The UK's renewables sources generated 14.9% of electricity in 2013, according to a new report from the Department of Energy and Climate Change (DECC).
The DECC, in its annual Digest of UK Energy Statistics, revealed that onshore and offshore wind energy in the UK is playing the central role for transition from fossil fuels to clean renewables for the country.
According to the report, electricity generated from renewable sources increased by 30% in 2013 when compared to 2012, and accounted to 14.9% of total UK electricity generation.
Electricity generated from onshore wind provided 32% of the total, while offshore wind generated a further 21%, making a total of 53% of all renewable energy from wind, according to the report.
The renewables installed capacity increased by 27% (4.2GW) to 19.7GW in 2013 due to a 27% increase in onshore wind capacity (1.6GW) and a 23% increase in offshore wind capacity.
RenewableUK policy director Dr Gordon Edge said: "We're now on course to hit 10% of electricity from wind alone this year."
Commenting on publication of the annual energy statistics, Energy & Climate Change Secretary of State Edward Davey said: "The government's investment in renewable energy is paying off: renewable electricity has more than doubled in just four years - with around 15% of Britain's electricity already coming from clean renewable sources like wind, solar and hydro.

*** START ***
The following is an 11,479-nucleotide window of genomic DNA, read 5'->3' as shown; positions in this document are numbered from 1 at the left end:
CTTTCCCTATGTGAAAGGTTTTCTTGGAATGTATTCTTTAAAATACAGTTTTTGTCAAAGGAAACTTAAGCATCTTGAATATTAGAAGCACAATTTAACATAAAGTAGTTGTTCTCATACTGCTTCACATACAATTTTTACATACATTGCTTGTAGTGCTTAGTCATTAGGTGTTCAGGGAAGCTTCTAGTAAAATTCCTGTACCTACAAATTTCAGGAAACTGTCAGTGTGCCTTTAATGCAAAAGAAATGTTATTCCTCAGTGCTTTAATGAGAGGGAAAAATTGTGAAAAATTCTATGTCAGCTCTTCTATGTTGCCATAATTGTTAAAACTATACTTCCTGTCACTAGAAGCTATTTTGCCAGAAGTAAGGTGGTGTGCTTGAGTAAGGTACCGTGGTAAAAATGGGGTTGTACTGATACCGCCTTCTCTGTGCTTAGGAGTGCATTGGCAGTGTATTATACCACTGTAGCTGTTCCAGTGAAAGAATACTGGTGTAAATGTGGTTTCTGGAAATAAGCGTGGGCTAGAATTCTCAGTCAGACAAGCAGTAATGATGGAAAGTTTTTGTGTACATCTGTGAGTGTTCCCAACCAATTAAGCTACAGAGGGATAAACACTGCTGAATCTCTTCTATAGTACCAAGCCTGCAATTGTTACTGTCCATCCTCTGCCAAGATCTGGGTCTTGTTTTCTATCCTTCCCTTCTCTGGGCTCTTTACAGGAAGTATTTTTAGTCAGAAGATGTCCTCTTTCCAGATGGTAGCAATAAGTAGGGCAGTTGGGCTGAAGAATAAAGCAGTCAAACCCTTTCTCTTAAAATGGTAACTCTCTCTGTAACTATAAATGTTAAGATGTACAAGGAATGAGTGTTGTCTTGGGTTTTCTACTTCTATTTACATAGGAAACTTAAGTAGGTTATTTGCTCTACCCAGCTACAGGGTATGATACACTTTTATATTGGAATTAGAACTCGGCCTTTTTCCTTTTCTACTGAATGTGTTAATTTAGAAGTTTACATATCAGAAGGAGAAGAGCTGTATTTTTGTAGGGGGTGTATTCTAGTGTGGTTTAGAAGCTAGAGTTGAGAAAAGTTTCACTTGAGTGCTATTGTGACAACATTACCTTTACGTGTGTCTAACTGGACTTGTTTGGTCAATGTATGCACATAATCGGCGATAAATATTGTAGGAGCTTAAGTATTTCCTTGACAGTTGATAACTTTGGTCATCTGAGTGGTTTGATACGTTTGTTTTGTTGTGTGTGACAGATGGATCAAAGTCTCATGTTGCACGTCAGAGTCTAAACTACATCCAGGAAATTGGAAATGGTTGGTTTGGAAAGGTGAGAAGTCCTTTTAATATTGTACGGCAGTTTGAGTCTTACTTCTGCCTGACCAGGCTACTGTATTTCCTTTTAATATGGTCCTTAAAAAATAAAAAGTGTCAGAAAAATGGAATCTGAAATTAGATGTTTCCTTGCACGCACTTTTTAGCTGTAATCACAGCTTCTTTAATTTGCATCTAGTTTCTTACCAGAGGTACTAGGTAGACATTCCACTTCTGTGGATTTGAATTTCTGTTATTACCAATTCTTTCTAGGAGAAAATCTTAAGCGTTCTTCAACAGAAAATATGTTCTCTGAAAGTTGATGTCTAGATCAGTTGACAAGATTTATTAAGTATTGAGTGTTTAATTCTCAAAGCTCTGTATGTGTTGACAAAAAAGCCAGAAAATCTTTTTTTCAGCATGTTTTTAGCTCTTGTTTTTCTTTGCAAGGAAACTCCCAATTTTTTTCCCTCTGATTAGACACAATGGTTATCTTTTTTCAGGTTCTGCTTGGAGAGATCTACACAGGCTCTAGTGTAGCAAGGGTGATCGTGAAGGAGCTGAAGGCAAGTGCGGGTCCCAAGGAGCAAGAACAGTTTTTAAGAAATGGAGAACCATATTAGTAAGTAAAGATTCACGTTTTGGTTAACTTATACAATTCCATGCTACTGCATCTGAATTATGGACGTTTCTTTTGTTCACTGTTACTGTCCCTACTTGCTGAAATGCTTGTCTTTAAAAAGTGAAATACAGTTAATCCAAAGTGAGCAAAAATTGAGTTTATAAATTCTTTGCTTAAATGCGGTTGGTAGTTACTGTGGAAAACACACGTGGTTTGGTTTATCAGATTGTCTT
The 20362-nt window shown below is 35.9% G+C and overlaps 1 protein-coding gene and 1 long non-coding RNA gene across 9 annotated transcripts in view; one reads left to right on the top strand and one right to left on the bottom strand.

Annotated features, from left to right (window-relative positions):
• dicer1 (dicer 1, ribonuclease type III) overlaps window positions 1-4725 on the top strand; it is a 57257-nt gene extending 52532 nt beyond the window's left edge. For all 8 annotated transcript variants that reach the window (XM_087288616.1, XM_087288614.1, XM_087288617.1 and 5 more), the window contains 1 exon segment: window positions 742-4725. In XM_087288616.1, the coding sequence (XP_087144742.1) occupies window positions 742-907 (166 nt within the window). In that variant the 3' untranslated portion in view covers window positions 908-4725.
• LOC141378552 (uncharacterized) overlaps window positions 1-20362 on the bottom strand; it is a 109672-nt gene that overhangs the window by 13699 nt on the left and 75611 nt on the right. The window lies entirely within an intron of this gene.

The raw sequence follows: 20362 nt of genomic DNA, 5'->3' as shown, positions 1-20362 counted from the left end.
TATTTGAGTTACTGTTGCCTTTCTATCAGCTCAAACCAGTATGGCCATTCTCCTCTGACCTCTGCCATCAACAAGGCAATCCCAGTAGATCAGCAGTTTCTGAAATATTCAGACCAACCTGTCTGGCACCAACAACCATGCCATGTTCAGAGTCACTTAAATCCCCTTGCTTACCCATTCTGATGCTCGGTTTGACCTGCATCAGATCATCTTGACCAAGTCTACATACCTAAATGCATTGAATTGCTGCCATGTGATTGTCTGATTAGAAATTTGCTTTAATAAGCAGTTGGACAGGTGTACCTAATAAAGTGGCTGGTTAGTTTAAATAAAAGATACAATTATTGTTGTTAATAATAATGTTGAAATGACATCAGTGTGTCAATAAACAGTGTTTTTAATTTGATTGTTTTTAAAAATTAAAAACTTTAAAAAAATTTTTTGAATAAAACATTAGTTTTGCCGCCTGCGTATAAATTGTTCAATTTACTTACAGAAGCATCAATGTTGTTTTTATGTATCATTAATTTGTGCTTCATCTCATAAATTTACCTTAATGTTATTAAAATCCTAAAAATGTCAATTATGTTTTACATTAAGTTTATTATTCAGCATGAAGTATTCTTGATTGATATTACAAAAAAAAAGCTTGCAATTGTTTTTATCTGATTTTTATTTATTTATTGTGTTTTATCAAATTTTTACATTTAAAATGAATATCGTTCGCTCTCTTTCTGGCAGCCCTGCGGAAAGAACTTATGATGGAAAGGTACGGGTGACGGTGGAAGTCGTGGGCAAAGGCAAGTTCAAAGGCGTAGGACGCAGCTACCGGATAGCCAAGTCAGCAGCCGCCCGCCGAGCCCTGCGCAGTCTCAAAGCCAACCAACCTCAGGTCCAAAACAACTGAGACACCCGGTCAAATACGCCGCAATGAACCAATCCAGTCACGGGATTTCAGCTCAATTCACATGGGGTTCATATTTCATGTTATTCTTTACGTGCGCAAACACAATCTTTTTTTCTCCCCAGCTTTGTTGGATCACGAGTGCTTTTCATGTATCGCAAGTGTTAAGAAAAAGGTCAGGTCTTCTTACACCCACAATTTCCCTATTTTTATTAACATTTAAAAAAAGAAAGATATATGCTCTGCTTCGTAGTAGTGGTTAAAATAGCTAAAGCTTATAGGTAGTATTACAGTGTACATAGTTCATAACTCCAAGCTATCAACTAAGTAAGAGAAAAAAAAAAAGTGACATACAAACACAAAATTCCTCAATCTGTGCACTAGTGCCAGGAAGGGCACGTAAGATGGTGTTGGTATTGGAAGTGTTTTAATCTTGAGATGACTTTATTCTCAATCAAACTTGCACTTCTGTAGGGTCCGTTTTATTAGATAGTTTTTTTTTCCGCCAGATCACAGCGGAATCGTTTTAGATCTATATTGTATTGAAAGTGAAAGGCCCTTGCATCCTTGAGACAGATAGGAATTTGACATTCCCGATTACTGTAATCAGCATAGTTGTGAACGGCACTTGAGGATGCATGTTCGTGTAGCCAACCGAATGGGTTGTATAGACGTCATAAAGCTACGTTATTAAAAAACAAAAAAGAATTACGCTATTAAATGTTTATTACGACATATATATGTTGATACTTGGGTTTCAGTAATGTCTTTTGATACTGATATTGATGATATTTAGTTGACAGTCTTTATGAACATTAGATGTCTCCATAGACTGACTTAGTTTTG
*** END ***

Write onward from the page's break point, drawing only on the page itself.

"Having a strong UK renewable sector helps to reduce our foreign imports of energy, improving our energy security, as well as helping us tackle climate change and creating new hi-tech green jobs. A green energy future that once seemed impossible for Britain is fast becoming a reality."
The UK aimed to meet a legally binding target of 15% of all energy from renewables by 2020.